It is a very interesting reading and I'd like to thank Campbell for contacting us and offering his time to answer your questions, as well as being so speedy in providing his answers.
Now go have a read in our forums.
UPDATE: If you don't already have a Geekzone account I've also posted the Q&A in this blog too, so you can all comment without having to register in the forums.
"Ms Tizard, who served as associate Commerce Minister under Labour till she lost her seat in November, says she doesn't mind the delay. But she says advising ISPs the clause might be scrapped meant they now had no incentive to seek a deal with the recording industry over how to deal with repeat copyright infringers."
ISPs have no insterest in having a "deal" with the recording industry, because ISPs are not in the business of monitoring what users do with their connections. This would be the same as asking Ford to make sure people who go over speed limits don't get to buy another Ford vehicle in the future. Insane, isn't it?
And she goes on:
"In my view they have completely fluffed it. The whole point of the act is that there are competing interests and what we need is the ISPs and the copyright holders to get together and talk about it."
Ok... And the way of getting ISPs and copyright holders to seat and discuss is by punishing the users?
Ms Tizard says New Zealand music makers have been losing out because of piracy. "What we were worried about in particular was peer-to-peer file sharing. New Zealanders who make music and films can lose everything almost overnight if their work is illegally posted. One of the big recording studios told me that whereas a couple of years ago they were fully booked and when they were giving time away it was at 4am, now they are only about 60 per cent booked."
Are you saying that local artists are recording less because of piracy? Have you seen any studies that confirm once and for all that illegal music downloads are hurting the industry? I mean a study not funded by any association with interests in the outcome of such a study?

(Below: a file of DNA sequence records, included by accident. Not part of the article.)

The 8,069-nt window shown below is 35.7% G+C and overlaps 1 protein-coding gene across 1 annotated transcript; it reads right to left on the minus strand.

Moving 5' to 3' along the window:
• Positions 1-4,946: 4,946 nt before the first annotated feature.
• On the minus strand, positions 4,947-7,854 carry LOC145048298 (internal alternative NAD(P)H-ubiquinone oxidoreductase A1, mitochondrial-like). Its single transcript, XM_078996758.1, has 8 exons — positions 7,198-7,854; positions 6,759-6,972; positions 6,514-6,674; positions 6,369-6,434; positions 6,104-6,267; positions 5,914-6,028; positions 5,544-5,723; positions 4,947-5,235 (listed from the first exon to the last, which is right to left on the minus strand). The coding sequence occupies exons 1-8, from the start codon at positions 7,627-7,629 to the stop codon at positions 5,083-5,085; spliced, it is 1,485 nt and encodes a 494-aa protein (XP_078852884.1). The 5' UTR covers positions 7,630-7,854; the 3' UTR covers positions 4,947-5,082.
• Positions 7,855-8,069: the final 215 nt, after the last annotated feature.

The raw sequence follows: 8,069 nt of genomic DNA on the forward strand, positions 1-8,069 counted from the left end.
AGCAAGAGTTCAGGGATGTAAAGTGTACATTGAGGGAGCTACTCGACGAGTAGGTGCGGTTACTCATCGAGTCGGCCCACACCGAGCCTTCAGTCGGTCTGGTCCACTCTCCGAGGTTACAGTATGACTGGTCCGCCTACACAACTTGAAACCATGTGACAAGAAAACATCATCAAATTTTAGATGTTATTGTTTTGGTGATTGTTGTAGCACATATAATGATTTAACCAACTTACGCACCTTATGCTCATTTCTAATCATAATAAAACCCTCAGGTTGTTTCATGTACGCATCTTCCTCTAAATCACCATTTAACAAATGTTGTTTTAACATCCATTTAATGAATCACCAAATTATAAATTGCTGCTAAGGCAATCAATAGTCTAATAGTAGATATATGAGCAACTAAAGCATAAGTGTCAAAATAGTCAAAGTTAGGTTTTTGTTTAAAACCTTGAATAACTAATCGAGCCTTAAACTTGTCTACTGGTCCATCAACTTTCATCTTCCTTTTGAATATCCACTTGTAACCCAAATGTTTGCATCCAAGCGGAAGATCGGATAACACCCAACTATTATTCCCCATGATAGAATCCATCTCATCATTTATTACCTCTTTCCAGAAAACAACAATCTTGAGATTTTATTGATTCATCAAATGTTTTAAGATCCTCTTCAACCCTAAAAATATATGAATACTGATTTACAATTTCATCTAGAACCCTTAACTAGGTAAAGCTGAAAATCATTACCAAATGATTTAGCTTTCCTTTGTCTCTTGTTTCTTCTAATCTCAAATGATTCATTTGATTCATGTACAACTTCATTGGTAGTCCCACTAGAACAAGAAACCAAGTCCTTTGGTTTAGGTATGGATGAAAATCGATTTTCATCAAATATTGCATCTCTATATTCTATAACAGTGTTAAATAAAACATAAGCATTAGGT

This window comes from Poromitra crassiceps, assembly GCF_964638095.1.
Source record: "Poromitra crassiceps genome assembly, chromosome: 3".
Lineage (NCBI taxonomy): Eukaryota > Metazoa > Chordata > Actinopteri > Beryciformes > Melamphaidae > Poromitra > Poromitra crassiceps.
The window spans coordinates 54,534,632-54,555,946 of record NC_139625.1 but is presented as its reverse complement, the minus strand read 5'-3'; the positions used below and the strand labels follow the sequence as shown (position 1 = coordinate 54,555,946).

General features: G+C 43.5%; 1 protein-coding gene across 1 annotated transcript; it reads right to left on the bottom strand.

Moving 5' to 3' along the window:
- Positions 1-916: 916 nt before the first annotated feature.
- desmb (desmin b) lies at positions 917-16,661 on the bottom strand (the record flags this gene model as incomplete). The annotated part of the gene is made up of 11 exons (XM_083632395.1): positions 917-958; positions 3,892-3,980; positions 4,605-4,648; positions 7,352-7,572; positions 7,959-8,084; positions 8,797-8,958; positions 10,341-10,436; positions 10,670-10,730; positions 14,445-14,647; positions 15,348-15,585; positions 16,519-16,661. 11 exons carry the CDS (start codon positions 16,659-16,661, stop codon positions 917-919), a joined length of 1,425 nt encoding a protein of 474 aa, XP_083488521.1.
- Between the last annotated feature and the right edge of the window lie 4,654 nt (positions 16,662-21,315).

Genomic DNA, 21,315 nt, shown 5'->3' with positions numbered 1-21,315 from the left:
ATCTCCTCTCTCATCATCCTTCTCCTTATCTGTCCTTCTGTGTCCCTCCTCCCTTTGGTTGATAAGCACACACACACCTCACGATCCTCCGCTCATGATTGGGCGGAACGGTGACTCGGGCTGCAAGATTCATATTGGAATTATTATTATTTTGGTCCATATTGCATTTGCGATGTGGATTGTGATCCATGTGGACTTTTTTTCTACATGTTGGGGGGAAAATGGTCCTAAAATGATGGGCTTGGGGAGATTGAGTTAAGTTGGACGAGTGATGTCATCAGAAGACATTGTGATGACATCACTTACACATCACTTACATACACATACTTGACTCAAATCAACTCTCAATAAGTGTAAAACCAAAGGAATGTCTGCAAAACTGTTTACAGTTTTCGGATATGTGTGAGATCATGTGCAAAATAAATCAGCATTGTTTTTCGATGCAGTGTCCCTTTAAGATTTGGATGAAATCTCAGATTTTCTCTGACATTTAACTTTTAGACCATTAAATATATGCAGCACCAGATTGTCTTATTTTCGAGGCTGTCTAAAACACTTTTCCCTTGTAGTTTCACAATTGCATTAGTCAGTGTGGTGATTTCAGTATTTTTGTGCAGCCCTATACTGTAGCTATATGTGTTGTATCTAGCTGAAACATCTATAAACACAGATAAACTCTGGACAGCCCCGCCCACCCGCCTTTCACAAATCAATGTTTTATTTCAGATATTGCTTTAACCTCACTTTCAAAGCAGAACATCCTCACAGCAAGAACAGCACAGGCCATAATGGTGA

As I said before, the industry says "CD sales are declining" and relate this instantly to "illegal music downloads". What they don't tell us is how much more music is being sold online through legal online stores such as Digirama, Telecom, Vodafone, Dick Smith, Apple iTunes and others. Perhaps people are buying less CDs because they are buying more online?
Instead of showing "number of CD sales" the music industry should be showing "average revenue per song" on the Top 100? Why not change the metric?
Or perhaps since Judith Tizard seems so keen on regulating stuff, why not demand the recording industry to keep up with times and technologies and offer other medium for their content?
And an anti-democratic comment:
Protests against section 92a that saw some websites temporarily removed and bloggers black out their photos were "childish", she says.
No protest is childish. It's the people demonstrating the only way they can, against much stronger forces.
"It is not going to get us any further forward. While I understand the concern of internet users who think that their rights to free music and free films are threatened, the right is not to steal New Zealand music and film makers' work. The right to use the internet is a vital one, but libraries can provide it."
I doubt many Internet users - the ones who adhered to the manifestation at least - are fighting for "free music" and "free films". No one condone copyright violations. I hate when people steal my content for goodness sake.